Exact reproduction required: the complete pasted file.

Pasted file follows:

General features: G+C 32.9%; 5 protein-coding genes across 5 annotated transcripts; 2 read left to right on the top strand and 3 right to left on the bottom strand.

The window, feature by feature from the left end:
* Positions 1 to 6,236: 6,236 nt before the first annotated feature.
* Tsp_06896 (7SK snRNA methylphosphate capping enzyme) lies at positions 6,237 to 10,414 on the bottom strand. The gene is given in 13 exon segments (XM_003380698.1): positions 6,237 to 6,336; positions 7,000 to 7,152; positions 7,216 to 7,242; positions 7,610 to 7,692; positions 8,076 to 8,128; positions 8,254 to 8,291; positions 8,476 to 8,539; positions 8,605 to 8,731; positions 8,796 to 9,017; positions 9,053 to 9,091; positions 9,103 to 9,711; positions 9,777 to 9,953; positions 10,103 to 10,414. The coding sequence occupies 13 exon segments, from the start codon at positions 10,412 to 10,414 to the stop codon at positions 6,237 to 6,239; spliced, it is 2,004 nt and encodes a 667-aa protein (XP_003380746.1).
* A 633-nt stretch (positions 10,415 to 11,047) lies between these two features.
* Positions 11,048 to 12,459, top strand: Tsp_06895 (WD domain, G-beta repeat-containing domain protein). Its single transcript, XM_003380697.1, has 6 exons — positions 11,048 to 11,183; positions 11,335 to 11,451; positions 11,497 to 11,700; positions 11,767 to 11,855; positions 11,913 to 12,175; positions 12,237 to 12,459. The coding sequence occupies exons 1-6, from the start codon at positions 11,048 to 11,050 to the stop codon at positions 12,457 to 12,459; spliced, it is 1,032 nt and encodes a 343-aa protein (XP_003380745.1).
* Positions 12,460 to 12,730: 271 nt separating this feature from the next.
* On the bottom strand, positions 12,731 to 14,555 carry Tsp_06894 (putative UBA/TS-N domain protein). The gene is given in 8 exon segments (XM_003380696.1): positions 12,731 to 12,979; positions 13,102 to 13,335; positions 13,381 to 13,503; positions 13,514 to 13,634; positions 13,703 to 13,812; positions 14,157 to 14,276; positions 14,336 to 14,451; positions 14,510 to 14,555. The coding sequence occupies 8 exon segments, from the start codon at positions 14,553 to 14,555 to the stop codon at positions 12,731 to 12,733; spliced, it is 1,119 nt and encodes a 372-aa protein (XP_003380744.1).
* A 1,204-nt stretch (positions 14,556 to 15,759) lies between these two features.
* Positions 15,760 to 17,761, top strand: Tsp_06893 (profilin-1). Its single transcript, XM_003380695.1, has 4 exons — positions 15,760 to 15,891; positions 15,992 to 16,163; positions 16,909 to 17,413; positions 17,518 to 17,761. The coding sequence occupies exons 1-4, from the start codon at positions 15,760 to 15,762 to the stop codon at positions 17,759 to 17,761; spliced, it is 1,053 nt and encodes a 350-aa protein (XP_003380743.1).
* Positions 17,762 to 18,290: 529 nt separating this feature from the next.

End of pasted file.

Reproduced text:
General features: G+C 32.9%; 5 protein-coding genes across 5 annotated transcripts; 2 read left to right on the top strand and 3 right to left on the bottom strand.

The window, feature by feature from the left end:
* Positions 1 to 6,236: 6,236 nt before the first annotated feature.
* Tsp_06896 (7SK snRNA methylphosphate capping enzyme) lies at positions 6,237 to 10,414 on the bottom strand. The gene is given in 13 exon segments (XM_003380698.1): positions 6,237 to 6,336; positions 7,000 to 7,152; positions 7,216 to 7,242; positions 7,610 to 7,692; positions 8,076 to 8,128; positions 8,254 to 8,291; positions 8,476 to 8,539; positions 8,605 to 8,731; positions 8,796 to 9,017; positions 9,053 to 9,091; positions 9,103 to 9,711; positions 9,777 to 9,953; positions 10,103 to 10,414. The coding sequence occupies 13 exon segments, from the start codon at positions 10,412 to 10,414 to the stop codon at positions 6,237 to 6,239; spliced, it is 2,004 nt and encodes a 667-aa protein (XP_003380746.1).
* A 633-nt stretch (positions 10,415 to 11,047) lies between these two features.
* Positions 11,048 to 12,459, top strand: Tsp_06895 (WD domain, G-beta repeat-containing domain protein). Its single transcript, XM_003380697.1, has 6 exons — positions 11,048 to 11,183; positions 11,335 to 11,451; positions 11,497 to 11,700; positions 11,767 to 11,855; positions 11,913 to 12,175; positions 12,237 to 12,459. The coding sequence occupies exons 1-6, from the start codon at positions 11,048 to 11,050 to the stop codon at positions 12,457 to 12,459; spliced, it is 1,032 nt and encodes a 343-aa protein (XP_003380745.1).
* Positions 12,460 to 12,730: 271 nt separating this feature from the next.
* On the bottom strand, positions 12,731 to 14,555 carry Tsp_06894 (putative UBA/TS-N domain protein). The gene is given in 8 exon segments (XM_003380696.1): positions 12,731 to 12,979; positions 13,102 to 13,335; positions 13,381 to 13,503; positions 13,514 to 13,634; positions 13,703 to 13,812; positions 14,157 to 14,276; positions 14,336 to 14,451; positions 14,510 to 14,555. The coding sequence occupies 8 exon segments, from the start codon at positions 14,553 to 14,555 to the stop codon at positions 12,731 to 12,733; spliced, it is 1,119 nt and encodes a 372-aa protein (XP_003380744.1).
* A 1,204-nt stretch (positions 14,556 to 15,759) lies between these two features.
* Positions 15,760 to 17,761, top strand: Tsp_06893 (profilin-1). Its single transcript, XM_003380695.1, has 4 exons — positions 15,760 to 15,891; positions 15,992 to 16,163; positions 16,909 to 17,413; positions 17,518 to 17,761. The coding sequence occupies exons 1-4, from the start codon at positions 15,760 to 15,762 to the stop codon at positions 17,759 to 17,761; spliced, it is 1,053 nt and encodes a 350-aa protein (XP_003380743.1).
* Positions 17,762 to 18,290: 529 nt separating this feature from the next.